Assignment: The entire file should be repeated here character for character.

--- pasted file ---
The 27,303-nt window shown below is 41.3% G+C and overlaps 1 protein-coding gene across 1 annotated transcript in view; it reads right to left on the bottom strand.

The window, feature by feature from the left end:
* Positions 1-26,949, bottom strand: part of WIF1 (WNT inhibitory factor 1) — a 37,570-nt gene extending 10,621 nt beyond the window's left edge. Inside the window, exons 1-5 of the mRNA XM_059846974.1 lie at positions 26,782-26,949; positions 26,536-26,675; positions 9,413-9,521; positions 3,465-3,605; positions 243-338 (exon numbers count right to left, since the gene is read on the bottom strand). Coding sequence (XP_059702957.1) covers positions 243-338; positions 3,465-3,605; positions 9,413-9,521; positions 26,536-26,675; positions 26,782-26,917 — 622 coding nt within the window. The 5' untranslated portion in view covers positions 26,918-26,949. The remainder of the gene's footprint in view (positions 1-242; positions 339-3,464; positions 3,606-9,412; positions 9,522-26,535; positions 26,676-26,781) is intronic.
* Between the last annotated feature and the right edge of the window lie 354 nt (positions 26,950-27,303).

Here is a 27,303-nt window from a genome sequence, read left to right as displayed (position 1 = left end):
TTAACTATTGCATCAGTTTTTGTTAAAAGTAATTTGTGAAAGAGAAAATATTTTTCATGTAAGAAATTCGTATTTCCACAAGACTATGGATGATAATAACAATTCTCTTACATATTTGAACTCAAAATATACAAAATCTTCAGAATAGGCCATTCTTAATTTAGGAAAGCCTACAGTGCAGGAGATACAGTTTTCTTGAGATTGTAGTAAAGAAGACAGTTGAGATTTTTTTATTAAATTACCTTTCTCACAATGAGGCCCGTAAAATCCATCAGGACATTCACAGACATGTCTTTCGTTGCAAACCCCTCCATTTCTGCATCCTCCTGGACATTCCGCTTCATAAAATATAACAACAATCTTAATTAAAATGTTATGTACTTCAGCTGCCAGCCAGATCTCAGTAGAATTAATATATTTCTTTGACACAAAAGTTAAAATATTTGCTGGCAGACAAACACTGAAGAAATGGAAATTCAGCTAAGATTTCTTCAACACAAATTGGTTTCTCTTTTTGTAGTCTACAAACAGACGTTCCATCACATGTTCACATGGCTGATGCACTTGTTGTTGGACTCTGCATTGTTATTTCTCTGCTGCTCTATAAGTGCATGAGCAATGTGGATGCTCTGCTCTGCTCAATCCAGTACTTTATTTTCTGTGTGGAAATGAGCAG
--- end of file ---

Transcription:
The 27,303-nt window shown below is 41.3% G+C and overlaps 1 protein-coding gene across 1 annotated transcript in view; it reads right to left on the bottom strand.

The window, feature by feature from the left end:
* Positions 1-26,949, bottom strand: part of WIF1 (WNT inhibitory factor 1) — a 37,570-nt gene extending 10,621 nt beyond the window's left edge. Inside the window, exons 1-5 of the mRNA XM_059846974.1 lie at positions 26,782-26,949; positions 26,536-26,675; positions 9,413-9,521; positions 3,465-3,605; positions 243-338 (exon numbers count right to left, since the gene is read on the bottom strand). Coding sequence (XP_059702957.1) covers positions 243-338; positions 3,465-3,605; positions 9,413-9,521; positions 26,536-26,675; positions 26,782-26,917 — 622 coding nt within the window. The 5' untranslated portion in view covers positions 26,918-26,949. The remainder of the gene's footprint in view (positions 1-242; positions 339-3,464; positions 3,606-9,412; positions 9,522-26,535; positions 26,676-26,781) is intronic.
* Between the last annotated feature and the right edge of the window lie 354 nt (positions 26,950-27,303).

Here is a 27,303-nt window from a genome sequence, read left to right as displayed (position 1 = left end):
TTAACTATTGCATCAGTTTTTGTTAAAAGTAATTTGTGAAAGAGAAAATATTTTTCATGTAAGAAATTCGTATTTCCACAAGACTATGGATGATAATAACAATTCTCTTACATATTTGAACTCAAAATATACAAAATCTTCAGAATAGGCCATTCTTAATTTAGGAAAGCCTACAGTGCAGGAGATACAGTTTTCTTGAGATTGTAGTAAAGAAGACAGTTGAGATTTTTTTATTAAATTACCTTTCTCACAATGAGGCCCGTAAAATCCATCAGGACATTCACAGACATGTCTTTCGTTGCAAACCCCTCCATTTCTGCATCCTCCTGGACATTCCGCTTCATAAAATATAACAACAATCTTAATTAAAATGTTATGTACTTCAGCTGCCAGCCAGATCTCAGTAGAATTAATATATTTCTTTGACACAAAAGTTAAAATATTTGCTGGCAGACAAACACTGAAGAAATGGAAATTCAGCTAAGATTTCTTCAACACAAATTGGTTTCTCTTTTTGTAGTCTACAAACAGACGTTCCATCACATGTTCACATGGCTGATGCACTTGTTGTTGGACTCTGCATTGTTATTTCTCTGCTGCTCTATAAGTGCATGAGCAATGTGGATGCTCTGCTCTGCTCAATCCAGTACTTTATTTTCTGTGTGGAAATGAGCAG